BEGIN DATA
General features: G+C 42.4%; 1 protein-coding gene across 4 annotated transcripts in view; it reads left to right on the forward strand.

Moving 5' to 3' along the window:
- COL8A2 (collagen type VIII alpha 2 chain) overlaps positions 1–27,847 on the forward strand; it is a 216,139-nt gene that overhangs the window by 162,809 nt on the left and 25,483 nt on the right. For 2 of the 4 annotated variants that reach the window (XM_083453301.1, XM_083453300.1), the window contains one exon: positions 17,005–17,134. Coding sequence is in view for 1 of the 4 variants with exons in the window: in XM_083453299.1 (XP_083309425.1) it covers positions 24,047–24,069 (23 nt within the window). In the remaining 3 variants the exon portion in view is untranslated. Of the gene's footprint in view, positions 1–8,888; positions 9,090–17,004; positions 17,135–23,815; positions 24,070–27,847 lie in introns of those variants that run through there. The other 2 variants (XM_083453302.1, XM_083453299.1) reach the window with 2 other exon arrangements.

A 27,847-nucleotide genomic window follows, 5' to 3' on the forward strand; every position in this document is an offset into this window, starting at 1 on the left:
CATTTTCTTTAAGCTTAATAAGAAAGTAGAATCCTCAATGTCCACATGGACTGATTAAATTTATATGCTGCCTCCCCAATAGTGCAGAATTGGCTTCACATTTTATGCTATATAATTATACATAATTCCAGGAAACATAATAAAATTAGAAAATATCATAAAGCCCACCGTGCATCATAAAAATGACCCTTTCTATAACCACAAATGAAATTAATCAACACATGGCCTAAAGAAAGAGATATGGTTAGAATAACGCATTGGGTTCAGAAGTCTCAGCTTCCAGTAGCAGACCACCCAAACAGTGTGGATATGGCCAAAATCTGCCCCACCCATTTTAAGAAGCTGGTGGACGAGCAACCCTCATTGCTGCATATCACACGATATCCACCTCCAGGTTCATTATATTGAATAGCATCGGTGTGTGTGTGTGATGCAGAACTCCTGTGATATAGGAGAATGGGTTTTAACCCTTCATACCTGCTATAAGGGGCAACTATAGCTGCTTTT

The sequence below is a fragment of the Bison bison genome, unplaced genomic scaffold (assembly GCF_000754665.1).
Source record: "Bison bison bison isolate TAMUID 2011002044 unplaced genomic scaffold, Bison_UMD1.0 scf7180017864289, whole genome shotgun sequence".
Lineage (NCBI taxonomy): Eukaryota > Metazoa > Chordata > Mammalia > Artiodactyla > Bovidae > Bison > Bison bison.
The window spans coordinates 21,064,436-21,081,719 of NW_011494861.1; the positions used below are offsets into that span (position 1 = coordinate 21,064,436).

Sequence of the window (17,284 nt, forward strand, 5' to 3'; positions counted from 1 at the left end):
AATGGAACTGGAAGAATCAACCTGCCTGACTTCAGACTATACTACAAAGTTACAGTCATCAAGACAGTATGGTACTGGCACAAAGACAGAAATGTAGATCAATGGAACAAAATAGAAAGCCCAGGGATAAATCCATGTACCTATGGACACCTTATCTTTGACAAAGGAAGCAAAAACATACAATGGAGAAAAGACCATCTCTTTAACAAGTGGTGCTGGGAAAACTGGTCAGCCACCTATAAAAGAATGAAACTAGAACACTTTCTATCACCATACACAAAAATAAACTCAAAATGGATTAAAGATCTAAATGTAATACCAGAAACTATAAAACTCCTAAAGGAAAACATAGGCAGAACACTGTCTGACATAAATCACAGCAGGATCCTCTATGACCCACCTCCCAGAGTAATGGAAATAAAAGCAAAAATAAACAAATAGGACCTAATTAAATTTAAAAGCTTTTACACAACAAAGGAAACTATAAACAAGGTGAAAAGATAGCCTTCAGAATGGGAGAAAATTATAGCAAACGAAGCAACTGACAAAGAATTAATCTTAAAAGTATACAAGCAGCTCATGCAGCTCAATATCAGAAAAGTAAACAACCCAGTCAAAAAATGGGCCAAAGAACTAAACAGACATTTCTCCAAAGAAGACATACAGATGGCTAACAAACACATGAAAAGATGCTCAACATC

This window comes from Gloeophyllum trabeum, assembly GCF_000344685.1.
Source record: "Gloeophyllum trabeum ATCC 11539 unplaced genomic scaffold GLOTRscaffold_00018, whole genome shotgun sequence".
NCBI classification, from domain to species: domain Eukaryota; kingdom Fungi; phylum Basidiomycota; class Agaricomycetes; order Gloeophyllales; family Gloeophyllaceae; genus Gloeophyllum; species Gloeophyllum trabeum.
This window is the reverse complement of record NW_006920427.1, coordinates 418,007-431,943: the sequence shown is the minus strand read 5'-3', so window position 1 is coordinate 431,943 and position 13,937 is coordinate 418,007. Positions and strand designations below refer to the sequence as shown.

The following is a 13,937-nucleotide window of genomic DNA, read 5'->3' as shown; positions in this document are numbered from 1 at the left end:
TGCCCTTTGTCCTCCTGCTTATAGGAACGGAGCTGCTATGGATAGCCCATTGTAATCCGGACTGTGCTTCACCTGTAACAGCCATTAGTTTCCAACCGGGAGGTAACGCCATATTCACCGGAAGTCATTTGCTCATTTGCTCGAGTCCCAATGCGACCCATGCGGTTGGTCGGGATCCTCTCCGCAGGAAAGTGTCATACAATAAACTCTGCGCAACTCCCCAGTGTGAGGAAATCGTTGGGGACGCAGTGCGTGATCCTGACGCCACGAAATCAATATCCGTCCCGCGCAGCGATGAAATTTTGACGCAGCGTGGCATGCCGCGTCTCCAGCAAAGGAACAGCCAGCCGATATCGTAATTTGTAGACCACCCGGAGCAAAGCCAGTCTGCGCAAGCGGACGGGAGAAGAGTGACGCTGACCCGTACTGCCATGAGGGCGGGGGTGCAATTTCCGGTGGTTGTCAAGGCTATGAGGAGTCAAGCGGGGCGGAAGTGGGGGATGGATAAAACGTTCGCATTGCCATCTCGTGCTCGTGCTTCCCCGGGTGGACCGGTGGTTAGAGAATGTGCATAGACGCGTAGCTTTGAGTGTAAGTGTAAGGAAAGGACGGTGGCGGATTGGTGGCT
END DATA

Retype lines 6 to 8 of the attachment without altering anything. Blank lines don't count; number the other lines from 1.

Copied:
The sequence below is a fragment of the Bison bison genome, unplaced genomic scaffold (assembly GCF_000754665.1).
Source record: "Bison bison bison isolate TAMUID 2011002044 unplaced genomic scaffold, Bison_UMD1.0 scf7180017864289, whole genome shotgun sequence".
Lineage (NCBI taxonomy): Eukaryota > Metazoa > Chordata > Mammalia > Artiodactyla > Bovidae > Bison > Bison bison.